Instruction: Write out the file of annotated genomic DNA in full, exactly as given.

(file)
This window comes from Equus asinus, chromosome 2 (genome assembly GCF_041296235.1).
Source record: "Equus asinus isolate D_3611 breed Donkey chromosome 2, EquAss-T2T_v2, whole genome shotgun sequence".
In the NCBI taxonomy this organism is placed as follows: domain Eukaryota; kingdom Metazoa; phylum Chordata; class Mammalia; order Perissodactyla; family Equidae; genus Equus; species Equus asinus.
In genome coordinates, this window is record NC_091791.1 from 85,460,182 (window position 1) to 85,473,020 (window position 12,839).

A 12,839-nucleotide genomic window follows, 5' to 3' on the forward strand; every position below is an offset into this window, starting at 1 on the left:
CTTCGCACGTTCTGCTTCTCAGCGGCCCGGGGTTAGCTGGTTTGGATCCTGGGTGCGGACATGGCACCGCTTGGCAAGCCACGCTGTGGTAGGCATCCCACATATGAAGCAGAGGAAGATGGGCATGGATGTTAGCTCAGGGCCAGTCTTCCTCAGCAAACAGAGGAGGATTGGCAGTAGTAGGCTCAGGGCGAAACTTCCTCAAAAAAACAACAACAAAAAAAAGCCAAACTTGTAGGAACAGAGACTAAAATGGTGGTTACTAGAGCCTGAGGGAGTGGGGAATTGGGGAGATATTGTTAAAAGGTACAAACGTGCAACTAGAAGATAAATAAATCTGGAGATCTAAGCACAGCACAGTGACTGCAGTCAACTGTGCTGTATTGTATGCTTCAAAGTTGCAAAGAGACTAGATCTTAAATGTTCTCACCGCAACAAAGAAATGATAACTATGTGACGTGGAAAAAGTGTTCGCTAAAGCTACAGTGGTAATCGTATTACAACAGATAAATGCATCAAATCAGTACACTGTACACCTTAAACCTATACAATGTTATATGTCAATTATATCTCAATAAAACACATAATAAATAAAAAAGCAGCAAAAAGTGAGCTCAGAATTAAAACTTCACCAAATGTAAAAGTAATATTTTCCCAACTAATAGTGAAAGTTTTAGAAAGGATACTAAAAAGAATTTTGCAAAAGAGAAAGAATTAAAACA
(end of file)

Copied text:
This window comes from Equus asinus, chromosome 2 (genome assembly GCF_041296235.1).
Source record: "Equus asinus isolate D_3611 breed Donkey chromosome 2, EquAss-T2T_v2, whole genome shotgun sequence".
In the NCBI taxonomy this organism is placed as follows: domain Eukaryota; kingdom Metazoa; phylum Chordata; class Mammalia; order Perissodactyla; family Equidae; genus Equus; species Equus asinus.
In genome coordinates, this window is record NC_091791.1 from 85,460,182 (window position 1) to 85,473,020 (window position 12,839).

A 12,839-nucleotide genomic window follows, 5' to 3' on the forward strand; every position below is an offset into this window, starting at 1 on the left:
CTTCGCACGTTCTGCTTCTCAGCGGCCCGGGGTTAGCTGGTTTGGATCCTGGGTGCGGACATGGCACCGCTTGGCAAGCCACGCTGTGGTAGGCATCCCACATATGAAGCAGAGGAAGATGGGCATGGATGTTAGCTCAGGGCCAGTCTTCCTCAGCAAACAGAGGAGGATTGGCAGTAGTAGGCTCAGGGCGAAACTTCCTCAAAAAAACAACAACAAAAAAAAGCCAAACTTGTAGGAACAGAGACTAAAATGGTGGTTACTAGAGCCTGAGGGAGTGGGGAATTGGGGAGATATTGTTAAAAGGTACAAACGTGCAACTAGAAGATAAATAAATCTGGAGATCTAAGCACAGCACAGTGACTGCAGTCAACTGTGCTGTATTGTATGCTTCAAAGTTGCAAAGAGACTAGATCTTAAATGTTCTCACCGCAACAAAGAAATGATAACTATGTGACGTGGAAAAAGTGTTCGCTAAAGCTACAGTGGTAATCGTATTACAACAGATAAATGCATCAAATCAGTACACTGTACACCTTAAACCTATACAATGTTATATGTCAATTATATCTCAATAAAACACATAATAAATAAAAAAGCAGCAAAAAGTGAGCTCAGAATTAAAACTTCACCAAATGTAAAAGTAATATTTTCCCAACTAATAGTGAAAGTTTTAGAAAGGATACTAAAAAGAATTTTGCAAAAGAGAAAGAATTAAAACA